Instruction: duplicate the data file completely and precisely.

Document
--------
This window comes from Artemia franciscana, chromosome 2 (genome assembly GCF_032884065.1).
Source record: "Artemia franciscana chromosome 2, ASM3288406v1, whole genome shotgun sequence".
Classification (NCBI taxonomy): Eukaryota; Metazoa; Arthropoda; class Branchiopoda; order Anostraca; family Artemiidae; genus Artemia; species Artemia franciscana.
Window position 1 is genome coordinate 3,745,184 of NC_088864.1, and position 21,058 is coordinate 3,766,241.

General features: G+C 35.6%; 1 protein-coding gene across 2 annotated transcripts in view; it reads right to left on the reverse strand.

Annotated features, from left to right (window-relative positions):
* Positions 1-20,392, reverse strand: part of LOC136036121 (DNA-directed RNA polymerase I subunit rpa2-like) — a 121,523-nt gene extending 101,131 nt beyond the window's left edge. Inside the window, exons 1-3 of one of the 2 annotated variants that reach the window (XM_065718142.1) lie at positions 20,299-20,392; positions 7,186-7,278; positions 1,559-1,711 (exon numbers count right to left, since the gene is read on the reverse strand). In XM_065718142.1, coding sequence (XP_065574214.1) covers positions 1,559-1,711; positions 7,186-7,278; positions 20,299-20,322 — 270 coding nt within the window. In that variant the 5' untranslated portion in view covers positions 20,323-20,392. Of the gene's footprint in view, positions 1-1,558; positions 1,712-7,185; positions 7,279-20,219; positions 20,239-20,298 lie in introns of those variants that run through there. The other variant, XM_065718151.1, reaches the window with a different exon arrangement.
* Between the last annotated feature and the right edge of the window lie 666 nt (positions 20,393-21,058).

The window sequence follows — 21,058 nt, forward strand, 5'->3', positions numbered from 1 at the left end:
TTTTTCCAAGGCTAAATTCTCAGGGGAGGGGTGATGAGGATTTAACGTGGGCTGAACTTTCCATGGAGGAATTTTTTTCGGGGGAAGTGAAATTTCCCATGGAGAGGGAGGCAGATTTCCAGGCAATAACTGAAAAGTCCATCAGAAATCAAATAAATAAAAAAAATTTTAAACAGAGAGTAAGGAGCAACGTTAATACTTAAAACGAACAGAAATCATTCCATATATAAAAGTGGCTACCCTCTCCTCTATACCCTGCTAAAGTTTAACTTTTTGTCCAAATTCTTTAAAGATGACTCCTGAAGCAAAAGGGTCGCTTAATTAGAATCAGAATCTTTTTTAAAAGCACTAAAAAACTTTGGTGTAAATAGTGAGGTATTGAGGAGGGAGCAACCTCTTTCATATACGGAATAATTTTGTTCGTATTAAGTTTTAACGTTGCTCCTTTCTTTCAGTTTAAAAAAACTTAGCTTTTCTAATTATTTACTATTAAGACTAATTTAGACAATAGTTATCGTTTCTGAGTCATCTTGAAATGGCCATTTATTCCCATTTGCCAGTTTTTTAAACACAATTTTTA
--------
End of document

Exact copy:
This window comes from Artemia franciscana, chromosome 2 (genome assembly GCF_032884065.1).
Source record: "Artemia franciscana chromosome 2, ASM3288406v1, whole genome shotgun sequence".
Classification (NCBI taxonomy): Eukaryota; Metazoa; Arthropoda; class Branchiopoda; order Anostraca; family Artemiidae; genus Artemia; species Artemia franciscana.
Window position 1 is genome coordinate 3,745,184 of NC_088864.1, and position 21,058 is coordinate 3,766,241.

General features: G+C 35.6%; 1 protein-coding gene across 2 annotated transcripts in view; it reads right to left on the reverse strand.

Annotated features, from left to right (window-relative positions):
* Positions 1-20,392, reverse strand: part of LOC136036121 (DNA-directed RNA polymerase I subunit rpa2-like) — a 121,523-nt gene extending 101,131 nt beyond the window's left edge. Inside the window, exons 1-3 of one of the 2 annotated variants that reach the window (XM_065718142.1) lie at positions 20,299-20,392; positions 7,186-7,278; positions 1,559-1,711 (exon numbers count right to left, since the gene is read on the reverse strand). In XM_065718142.1, coding sequence (XP_065574214.1) covers positions 1,559-1,711; positions 7,186-7,278; positions 20,299-20,322 — 270 coding nt within the window. In that variant the 5' untranslated portion in view covers positions 20,323-20,392. Of the gene's footprint in view, positions 1-1,558; positions 1,712-7,185; positions 7,279-20,219; positions 20,239-20,298 lie in introns of those variants that run through there. The other variant, XM_065718151.1, reaches the window with a different exon arrangement.
* Between the last annotated feature and the right edge of the window lie 666 nt (positions 20,393-21,058).

The window sequence follows — 21,058 nt, forward strand, 5'->3', positions numbered from 1 at the left end:
TTTTTCCAAGGCTAAATTCTCAGGGGAGGGGTGATGAGGATTTAACGTGGGCTGAACTTTCCATGGAGGAATTTTTTTCGGGGGAAGTGAAATTTCCCATGGAGAGGGAGGCAGATTTCCAGGCAATAACTGAAAAGTCCATCAGAAATCAAATAAATAAAAAAAATTTTAAACAGAGAGTAAGGAGCAACGTTAATACTTAAAACGAACAGAAATCATTCCATATATAAAAGTGGCTACCCTCTCCTCTATACCCTGCTAAAGTTTAACTTTTTGTCCAAATTCTTTAAAGATGACTCCTGAAGCAAAAGGGTCGCTTAATTAGAATCAGAATCTTTTTTAAAAGCACTAAAAAACTTTGGTGTAAATAGTGAGGTATTGAGGAGGGAGCAACCTCTTTCATATACGGAATAATTTTGTTCGTATTAAGTTTTAACGTTGCTCCTTTCTTTCAGTTTAAAAAAACTTAGCTTTTCTAATTATTTACTATTAAGACTAATTTAGACAATAGTTATCGTTTCTGAGTCATCTTGAAATGGCCATTTATTCCCATTTGCCAGTTTTTTAAACACAATTTTTA